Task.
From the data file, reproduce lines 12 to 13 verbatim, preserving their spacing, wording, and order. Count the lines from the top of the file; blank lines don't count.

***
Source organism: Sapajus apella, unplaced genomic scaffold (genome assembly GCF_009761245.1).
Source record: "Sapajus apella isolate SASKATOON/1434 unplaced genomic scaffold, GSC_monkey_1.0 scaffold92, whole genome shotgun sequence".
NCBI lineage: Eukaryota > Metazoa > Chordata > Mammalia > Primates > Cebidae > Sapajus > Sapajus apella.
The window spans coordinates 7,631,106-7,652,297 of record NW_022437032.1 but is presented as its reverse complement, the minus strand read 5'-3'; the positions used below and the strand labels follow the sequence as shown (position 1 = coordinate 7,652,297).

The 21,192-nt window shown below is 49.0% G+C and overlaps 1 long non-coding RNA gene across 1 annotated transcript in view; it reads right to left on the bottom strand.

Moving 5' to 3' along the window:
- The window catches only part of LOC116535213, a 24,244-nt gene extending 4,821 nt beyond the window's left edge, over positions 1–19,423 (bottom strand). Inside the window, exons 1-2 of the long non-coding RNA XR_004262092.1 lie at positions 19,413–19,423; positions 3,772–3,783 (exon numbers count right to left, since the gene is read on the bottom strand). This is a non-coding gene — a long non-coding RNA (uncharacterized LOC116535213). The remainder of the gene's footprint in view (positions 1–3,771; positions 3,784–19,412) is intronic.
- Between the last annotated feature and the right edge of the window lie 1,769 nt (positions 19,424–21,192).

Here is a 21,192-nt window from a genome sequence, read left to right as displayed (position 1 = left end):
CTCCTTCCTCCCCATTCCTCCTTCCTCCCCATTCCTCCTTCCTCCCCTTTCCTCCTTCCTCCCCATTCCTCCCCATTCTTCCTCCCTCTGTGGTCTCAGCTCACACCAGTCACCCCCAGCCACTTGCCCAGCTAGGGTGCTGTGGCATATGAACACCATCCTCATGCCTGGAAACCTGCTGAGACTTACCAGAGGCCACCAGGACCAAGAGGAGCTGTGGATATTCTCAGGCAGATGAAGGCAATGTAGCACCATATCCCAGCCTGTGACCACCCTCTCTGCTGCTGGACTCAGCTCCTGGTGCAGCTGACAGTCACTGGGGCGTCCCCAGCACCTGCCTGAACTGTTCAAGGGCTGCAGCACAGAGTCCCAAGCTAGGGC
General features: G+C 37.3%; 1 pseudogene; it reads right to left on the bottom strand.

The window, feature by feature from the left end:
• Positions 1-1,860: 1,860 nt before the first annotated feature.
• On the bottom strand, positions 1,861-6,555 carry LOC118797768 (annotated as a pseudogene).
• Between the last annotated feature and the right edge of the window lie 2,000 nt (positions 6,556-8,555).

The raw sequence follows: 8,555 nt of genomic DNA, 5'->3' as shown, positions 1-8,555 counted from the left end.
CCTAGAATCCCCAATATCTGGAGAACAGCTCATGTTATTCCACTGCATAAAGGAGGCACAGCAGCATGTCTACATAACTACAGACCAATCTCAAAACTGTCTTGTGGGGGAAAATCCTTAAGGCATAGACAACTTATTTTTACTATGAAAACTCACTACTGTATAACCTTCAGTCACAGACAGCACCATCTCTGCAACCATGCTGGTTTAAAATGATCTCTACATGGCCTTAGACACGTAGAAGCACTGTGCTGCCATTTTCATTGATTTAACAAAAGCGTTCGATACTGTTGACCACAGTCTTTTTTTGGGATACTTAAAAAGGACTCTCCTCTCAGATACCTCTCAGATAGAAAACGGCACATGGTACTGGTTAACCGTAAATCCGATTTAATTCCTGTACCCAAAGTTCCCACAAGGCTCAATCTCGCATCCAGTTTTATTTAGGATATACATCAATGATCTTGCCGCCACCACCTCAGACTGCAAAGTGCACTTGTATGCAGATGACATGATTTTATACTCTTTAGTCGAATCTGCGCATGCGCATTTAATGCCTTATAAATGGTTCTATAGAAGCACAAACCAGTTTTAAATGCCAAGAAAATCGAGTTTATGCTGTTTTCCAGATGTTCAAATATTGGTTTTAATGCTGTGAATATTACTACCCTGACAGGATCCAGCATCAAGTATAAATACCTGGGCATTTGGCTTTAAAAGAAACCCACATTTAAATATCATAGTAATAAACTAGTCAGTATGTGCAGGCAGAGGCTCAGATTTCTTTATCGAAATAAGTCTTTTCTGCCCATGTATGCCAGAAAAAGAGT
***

The window, feature by feature from the left end:
• Positions 1-1,860: 1,860 nt before the first annotated feature.